Maternal Hypertension Increases Risk for Birth Defects
Posted Nov 01 2011 12:00am
From Medscape Education Clinical Briefs
News Author: Ricki Lewis, PhD
CME Author: Désirée Lie, MD, MSEd
Some studies have suggested an increased risk for fetal malformations with the use of angiotensin-converting enzyme (ACE) inhibitors in the first trimester of pregnancy, but this observation has not been confirmed in other studies.
This is a population-based examination of mother–infant pairs recruited between 1995 and 2008 to examine the risk for congenital malformations with use of ACE inhibitors, use of other antihypertensives, and no use of antihypertensives among pregnant women both with and without hypertension.
Study Synopsis and Perspective
Pregnant women with treated or untreated hypertension are at higher risk of carrying fetuses with congenital anomalies than are normotensive women. The finding points to elevated blood pressure as the teratogen, rather than the drugs used to treat it, according to a report published online October 18 in the British Medical Journal.
ACE inhibitors are known to be teratogenic during the second and third trimesters. A 2006 study using data from the Tennessee Medicaid population associated first-trimester ACE inhibitor exposure with neural tube defects and cardiac malformations, but did not find association with other antihypertensives. Two subsequent studies implicated other drugs. The new investigation disentangles the effects of antihypertensive drugs from those of the condition they treat.
De-Kun Li, MD, PhD, MPH, and colleagues at the Kaiser Foundation Research Institute in Oakland, California, conducted a population-based retrospective cohort study that evaluated 465,754 mother-infant pairs from northern California in the Kaiser Permanente database, from 1995 to 2008. This included electronic medical records of fetal malformations, maternal drug exposures, and potential confounding factors such as preexisting diabetes and overweight during pregnancy. The researchers compared 4 groups of pregnant women: those with hypertension who took ACE inhibitors during the first trimester, those with hypertension who took other antihypertensives during the first trimester, those with hypertension who took no antihypertensives during the first trimester, and pregnant women who did not have hypertension and did not receive antihypertensives for other indications.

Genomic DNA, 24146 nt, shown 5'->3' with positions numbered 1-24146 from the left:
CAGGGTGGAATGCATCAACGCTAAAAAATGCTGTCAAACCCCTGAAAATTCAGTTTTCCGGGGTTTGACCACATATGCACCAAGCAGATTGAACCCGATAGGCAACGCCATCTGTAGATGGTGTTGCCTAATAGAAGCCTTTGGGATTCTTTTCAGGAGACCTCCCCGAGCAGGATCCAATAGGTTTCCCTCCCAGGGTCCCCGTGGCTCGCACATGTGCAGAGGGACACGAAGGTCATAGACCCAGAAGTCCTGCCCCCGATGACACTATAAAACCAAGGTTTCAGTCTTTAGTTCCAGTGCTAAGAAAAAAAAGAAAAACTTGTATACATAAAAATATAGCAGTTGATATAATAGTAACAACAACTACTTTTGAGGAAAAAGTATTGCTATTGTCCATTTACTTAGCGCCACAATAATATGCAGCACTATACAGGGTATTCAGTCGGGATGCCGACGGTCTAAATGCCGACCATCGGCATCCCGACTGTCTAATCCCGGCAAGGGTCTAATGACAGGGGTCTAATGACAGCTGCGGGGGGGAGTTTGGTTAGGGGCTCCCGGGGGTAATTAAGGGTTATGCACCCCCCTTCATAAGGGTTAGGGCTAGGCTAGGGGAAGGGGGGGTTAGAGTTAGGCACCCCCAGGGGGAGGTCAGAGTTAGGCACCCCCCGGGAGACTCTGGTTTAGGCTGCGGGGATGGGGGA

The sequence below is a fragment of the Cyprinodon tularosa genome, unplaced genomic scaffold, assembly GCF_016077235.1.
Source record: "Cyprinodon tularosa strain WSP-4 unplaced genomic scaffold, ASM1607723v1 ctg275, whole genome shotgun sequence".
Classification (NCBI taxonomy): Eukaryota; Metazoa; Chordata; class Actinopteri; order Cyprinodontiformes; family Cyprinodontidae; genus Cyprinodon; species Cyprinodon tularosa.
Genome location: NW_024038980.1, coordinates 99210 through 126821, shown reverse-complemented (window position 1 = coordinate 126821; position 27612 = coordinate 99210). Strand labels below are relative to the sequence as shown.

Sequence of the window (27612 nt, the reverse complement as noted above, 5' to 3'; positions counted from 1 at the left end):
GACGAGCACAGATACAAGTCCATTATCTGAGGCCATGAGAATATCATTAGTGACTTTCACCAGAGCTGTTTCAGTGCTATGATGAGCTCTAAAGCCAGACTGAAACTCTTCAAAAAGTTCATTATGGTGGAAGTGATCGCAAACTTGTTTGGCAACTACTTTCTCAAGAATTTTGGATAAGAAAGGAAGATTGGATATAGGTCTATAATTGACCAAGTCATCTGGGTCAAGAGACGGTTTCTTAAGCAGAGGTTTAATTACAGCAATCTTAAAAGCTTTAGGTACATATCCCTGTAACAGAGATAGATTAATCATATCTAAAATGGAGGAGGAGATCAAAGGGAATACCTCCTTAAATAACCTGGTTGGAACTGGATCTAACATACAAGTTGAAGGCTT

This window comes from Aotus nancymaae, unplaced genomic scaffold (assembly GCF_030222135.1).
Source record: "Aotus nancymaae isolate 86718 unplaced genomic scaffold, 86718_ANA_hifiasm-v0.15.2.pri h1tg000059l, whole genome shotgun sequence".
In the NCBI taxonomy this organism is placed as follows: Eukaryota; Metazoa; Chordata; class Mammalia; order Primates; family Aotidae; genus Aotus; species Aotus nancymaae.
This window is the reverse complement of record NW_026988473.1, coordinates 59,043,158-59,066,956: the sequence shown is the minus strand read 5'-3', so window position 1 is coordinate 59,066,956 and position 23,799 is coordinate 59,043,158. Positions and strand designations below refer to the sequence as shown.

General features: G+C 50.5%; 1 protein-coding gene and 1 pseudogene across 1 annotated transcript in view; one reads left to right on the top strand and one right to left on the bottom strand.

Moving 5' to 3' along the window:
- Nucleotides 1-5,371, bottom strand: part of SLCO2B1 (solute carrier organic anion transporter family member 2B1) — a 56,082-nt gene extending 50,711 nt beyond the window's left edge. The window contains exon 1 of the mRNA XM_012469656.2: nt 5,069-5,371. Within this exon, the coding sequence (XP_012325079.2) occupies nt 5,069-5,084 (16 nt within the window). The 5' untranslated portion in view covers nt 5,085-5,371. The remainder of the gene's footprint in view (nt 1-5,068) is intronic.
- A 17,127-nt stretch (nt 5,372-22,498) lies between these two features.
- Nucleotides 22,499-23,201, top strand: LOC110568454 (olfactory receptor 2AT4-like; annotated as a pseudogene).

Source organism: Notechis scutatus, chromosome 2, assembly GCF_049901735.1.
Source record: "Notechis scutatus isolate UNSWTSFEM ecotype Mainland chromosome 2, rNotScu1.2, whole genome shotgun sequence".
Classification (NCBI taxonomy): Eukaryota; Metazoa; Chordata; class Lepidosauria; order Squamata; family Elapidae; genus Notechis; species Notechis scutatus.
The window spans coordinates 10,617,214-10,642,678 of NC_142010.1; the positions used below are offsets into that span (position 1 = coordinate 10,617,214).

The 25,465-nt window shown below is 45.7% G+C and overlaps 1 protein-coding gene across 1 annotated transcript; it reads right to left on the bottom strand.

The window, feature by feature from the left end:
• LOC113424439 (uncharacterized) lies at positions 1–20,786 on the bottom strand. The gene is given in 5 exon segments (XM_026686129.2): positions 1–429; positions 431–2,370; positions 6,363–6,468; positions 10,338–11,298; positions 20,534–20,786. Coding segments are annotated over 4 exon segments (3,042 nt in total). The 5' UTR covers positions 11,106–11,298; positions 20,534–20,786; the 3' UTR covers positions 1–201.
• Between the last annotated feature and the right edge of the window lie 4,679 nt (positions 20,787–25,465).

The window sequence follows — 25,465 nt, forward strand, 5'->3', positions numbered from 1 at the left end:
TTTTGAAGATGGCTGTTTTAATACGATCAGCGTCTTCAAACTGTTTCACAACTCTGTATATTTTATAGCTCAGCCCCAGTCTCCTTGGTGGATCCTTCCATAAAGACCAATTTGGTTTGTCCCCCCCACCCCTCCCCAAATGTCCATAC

The offspring of women taking antihypertensives had elevated rates of cardiac anomalies and birth defects overall, but not of neural tube defects, compared with women not taking the drugs. However, the elevation was not seen when rates were compared with the cohort of women with untreated hypertension, implicating the underlying hypertension.
Use of ACE inhibitors in women with hypertension was associated with increased risk for congenital heart defects compared with normal control participants (those with neither hypertension nor use of antihypertensives), at 15 of 381 (3.9%) v 6232 of 400,021 (1.6%) patients, with an odds ratio of 1.54 (95% confidence interval [CI], 0.90 - 2.62).
Similar associations were found for other antihypertensives. However, compared with the 2.4% (708/29,735) of pairs with untreated hypertension that had congenital heart defects, the use of ACE inhibitors or other antihypertensives in the first trimester was not associated with increased risk (odds ratios, 1.14 [95% CI, 0.65 - 1.98] and 1.12 [95% CI, 0.76 - 1.64]).
"Compared with the hypertension controls, there was no increased risk of malformation associated with use of either ACE inhibitors or other antihypertensive drugs," the investigators conclude.
Limitations of the study include not controlling for influences of diet and exposures to other medications and not delineating more specific types of birth defects.
In an editorial, Allen Mitchell, MD, from the Slone Epidemiology Center at Boston University, Massachusetts, supports the findings, adding that we still have much more to learn about the precise effects of elevated maternal blood pressure on the fetus.
The study was funded by the Agency for Healthcare Research and Quality and the Food and Drug Administration. The authors have disclosed no relevant financial relationships.
BMJ. Published online October 18, 2011. Full text